F.IF.4. For a function that models a relationship between two quantities, interpret key features of graphs and tables in terms of the quantities, and sketch graphs showing key features given a verbal description of the relationship. Key features include: intercepts; intervals where the function is increasing, decreasing, positive, or negative; relative maximums and minimums; symmetries; end behavior; and periodicity.⋆
F.IF.5. Relate the domain of a function to its graph and, where applicable, to the quantitative relationship it describes. For example, if the function h(n) gives the number of person-hours it takes to assemble n engines in a factory, then the positive integers would be an appropriate domain for the function.⋆
FIF.6. Calculate and interpret the average rate of change of a function (presented symbolically or as a table) over a specified interval. Estimate the rate of change from a graph. ⋆
F.IF.7. Graph functions expressed symbolically and show key features of the graph, by hand in simple cases and using technology for more complicated cases. ⋆
  1. Graph linear and quadratic functions and show intercepts, maxima, and minima
  2. Graph square root, cube root, and piecewise-defined functions, including step functions and absolute value functions.
  3. Graph polynomial functions, identifying zeros when suitable factorizations are available, and showing end behavior.
  4. Graph rational functions, identifying zeros and asymptotes when suitable factorizations are available, and showing end behavior.
  5. Graph exponential and logarithmic functions, showing intercepts and end behavior, and trigonometric functions, showing period, midline, and amplitude.
F.IF.8. Write a function defined by an expression in different but equivalent forms to reveal and explain different properties of the function.
  1. Use the process of factoring and completing the square in a quadratic function to show zeros, extreme values, and symmetry of the graph, and interpret these in terms of a context.  
  2. Use the properties of exponents to interpret expressions for exponential functions.
F.IF. 9. Compare properties of two functions each represented in a different way (algebraically, graphically, numerically in tables, or by verbal descriptions).

F.BF.1. Write a function that describes a relationship between two quantities.⋆
  1. Determine an explicit expression, a recursive process, or steps for calculation from a context.
  2. Combine standard function types using arithmetic operations. For example, build a function that models the temperature of a cooling body by adding a constant function to a decaying exponential, and relate these functions to the model.
  3. Compose functions. For example, if T(y) is the temperature in the atmosphere as a function of height, and h(t) is the height of a weather balloon as a function of time, then T(h(t)) is the temperature at the location of the weather balloon as a function of time.
F.BF.3. Identify the effect on the graph of replacing f(x) by f(x)+k, kf(x), f(kx), and f(x+k) for specific values of k (both positive and negative); find the value of k given the graphs. Experiment with cases and illustrate an explanation of the effects on the graph using technology. Include recognizing even and odd functions from their graphs and algebraic expressions for them.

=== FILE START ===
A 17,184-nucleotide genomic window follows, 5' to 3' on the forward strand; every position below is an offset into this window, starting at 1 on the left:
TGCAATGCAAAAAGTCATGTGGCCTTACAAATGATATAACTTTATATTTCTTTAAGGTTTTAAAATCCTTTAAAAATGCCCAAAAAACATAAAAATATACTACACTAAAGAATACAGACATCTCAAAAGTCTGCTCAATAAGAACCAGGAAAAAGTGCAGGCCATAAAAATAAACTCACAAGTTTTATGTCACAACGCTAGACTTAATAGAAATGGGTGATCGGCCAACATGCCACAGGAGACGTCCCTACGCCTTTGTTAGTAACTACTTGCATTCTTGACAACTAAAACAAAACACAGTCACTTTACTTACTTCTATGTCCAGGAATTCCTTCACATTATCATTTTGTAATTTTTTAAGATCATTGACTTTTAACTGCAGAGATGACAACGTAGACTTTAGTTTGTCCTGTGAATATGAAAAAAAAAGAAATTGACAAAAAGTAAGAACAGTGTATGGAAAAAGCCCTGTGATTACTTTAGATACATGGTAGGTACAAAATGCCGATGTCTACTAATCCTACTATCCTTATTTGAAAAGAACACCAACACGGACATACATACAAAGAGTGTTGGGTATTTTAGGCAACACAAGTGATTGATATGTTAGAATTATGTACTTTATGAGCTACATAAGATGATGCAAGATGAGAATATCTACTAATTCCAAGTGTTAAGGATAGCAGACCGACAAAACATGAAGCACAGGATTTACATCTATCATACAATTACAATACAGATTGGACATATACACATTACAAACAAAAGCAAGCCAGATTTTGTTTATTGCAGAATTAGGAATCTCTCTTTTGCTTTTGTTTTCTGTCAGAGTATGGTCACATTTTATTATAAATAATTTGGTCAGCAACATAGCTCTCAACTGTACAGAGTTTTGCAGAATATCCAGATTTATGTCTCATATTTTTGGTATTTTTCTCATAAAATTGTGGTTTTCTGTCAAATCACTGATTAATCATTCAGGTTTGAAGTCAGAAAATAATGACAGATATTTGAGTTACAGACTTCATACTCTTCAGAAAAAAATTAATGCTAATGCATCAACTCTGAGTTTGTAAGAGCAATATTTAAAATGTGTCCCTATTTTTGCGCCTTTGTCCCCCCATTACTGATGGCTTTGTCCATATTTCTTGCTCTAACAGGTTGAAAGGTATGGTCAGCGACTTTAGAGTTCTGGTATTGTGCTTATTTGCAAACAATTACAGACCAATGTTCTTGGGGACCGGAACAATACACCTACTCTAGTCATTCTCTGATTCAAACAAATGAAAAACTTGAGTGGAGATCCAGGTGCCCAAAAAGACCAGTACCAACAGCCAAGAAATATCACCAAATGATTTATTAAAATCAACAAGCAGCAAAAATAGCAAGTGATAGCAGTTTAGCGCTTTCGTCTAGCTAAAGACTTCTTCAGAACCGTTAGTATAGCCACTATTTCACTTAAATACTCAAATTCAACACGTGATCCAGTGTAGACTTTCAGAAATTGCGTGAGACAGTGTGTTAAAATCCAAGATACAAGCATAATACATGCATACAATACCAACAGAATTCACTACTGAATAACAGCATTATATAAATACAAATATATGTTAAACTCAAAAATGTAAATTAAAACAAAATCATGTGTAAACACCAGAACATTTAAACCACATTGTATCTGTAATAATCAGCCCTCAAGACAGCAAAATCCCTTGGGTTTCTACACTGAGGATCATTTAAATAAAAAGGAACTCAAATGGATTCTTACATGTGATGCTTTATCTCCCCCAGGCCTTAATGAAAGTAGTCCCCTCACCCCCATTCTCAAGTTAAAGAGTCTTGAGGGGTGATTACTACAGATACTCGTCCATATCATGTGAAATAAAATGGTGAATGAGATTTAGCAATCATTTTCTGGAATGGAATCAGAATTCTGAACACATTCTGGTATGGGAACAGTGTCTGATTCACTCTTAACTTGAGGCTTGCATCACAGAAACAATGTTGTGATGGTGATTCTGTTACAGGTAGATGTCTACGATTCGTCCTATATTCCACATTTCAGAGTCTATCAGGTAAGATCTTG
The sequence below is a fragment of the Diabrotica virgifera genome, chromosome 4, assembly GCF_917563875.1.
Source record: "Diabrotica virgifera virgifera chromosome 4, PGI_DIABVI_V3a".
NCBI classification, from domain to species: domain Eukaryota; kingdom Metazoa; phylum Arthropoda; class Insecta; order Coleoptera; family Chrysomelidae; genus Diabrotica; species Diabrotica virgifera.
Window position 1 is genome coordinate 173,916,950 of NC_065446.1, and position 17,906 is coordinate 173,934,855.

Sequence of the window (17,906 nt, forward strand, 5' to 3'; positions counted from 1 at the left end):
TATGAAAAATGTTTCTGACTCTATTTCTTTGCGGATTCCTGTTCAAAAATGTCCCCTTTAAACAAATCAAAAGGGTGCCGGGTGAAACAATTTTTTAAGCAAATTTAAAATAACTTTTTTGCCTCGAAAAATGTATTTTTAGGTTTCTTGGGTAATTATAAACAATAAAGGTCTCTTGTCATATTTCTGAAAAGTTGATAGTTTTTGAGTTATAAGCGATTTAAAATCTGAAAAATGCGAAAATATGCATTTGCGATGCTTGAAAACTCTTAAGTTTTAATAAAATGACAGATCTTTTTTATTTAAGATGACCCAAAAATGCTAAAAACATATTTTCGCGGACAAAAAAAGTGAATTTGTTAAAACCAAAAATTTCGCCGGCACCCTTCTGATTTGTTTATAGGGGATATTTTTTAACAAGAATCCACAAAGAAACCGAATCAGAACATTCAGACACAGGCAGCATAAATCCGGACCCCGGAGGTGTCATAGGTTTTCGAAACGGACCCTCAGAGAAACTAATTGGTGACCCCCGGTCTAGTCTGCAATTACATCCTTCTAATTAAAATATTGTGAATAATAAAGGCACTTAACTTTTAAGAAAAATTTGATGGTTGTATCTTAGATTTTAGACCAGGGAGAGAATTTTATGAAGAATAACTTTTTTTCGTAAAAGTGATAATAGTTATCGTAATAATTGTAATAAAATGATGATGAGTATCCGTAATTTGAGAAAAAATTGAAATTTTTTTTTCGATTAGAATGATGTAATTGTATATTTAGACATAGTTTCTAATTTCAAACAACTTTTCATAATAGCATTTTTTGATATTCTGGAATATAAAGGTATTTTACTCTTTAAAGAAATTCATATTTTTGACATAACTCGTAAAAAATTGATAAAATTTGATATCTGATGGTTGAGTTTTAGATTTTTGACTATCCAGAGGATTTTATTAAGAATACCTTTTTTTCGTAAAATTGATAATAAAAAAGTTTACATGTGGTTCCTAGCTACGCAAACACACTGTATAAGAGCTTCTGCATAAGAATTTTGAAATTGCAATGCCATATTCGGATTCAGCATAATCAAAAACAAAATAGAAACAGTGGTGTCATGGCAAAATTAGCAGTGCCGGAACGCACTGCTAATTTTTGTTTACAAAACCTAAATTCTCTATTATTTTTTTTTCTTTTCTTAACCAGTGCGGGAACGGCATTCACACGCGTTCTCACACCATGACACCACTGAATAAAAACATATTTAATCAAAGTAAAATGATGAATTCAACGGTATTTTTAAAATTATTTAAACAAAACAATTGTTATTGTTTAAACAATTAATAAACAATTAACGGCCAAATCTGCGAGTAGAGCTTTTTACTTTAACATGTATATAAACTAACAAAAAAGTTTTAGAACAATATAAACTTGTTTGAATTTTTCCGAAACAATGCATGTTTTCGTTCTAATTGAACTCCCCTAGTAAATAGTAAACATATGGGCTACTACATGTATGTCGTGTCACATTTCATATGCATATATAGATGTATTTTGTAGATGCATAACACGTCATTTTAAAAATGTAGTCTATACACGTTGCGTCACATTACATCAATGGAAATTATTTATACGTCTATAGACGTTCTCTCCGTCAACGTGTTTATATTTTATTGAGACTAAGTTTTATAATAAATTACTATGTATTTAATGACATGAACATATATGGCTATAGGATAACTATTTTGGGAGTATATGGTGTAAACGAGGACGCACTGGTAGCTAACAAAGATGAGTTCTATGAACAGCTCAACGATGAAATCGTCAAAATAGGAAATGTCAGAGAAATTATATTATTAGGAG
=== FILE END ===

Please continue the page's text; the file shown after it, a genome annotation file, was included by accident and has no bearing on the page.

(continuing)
F.BF.4. Find inverse functions.
  1. Solve an equation of the form f(x)=c for a simple function f that has an inverse and write an expression for the inverse. For example, f(x)=2x3 or f(x)=(x+1)/(x−1) for x≠1.  
  2. Verify by composition that one function is the inverse of another.  
  3. Read values of an inverse function from a graph or a table, given that the function has an inverse.
  4. Produce an invertible function from a non-invertible function by restricting the domain.

F.LE.3. Distinguish between situations that can be modeled with linear functions and with exponential functions.  ⋆
  1. Prove that linear functions grow by equal differences over equal intervals, and that exponential functions grow by equal factors over equal intervals.  
  2. Recognize situations in which one quantity changes at a constant rate per unit interval relative to another.
  3. Recognize situations in which a quantity grows or decays by a constant percent rate per unit interval relative to another.  

Examples of Learning Cycles and Tasks

Writing & Graphing Quadratics with real world activities (St. George CA, Ramona F.IF.7 and F.IF.8)
Graphs of non-linear function (North Davis CA, refers to F.IF.7, ... )

Graphs of Quadratics (Murray CA, refers to F.IF.7,...)

Modelling statistical data using quadratic functions

Transformations (North Davis CA, refers to F.BF.3)

Solving Quadratic Equations (? CA, refers to ? )

Completing the Square (Orem CA, refers to A.REI.4)
Completing the Square (to be used after the Orem LC) (Wastach CA refers to A.SSE.3)

Graphing linear, quadratic, absolute value equations (Snow Canyon CA, refers to F.IF.7)

Intro Quadratics (Wasatch CA, refers to F.IF.4)

Piecewise Functions (Salem UT, refers to F.IF.7)

Maximums and Minimums

Recursive equations for quadratic functions (West High CA 2012, refers to F.BF.1)

Functions and Modeling (CopperHills, refers to F.BF.3)

Transformations of Quadratic and Absolute Value Graphs (Cache, UT, refers to F.BF.3)

Quadratic Transformations (Unit Plan, Task 1, Task 2, Task 3) (Copper Hills refers to F.BF.3)

More Quadratic Transformations (West High CA, refers to F.BF.3)

Average Rate of Change (Cache, UT, F.IF.6)

Getting Ready for Quadratic Functions (Build a Function that models a relationship between two quantities)

Diving into Math at Lake Powell ( Richfield CA, refers to F.1F.4, F.1F7a, F.1F.8)

Quadratic Transformations Exploration (Ogden CA F.BF.3)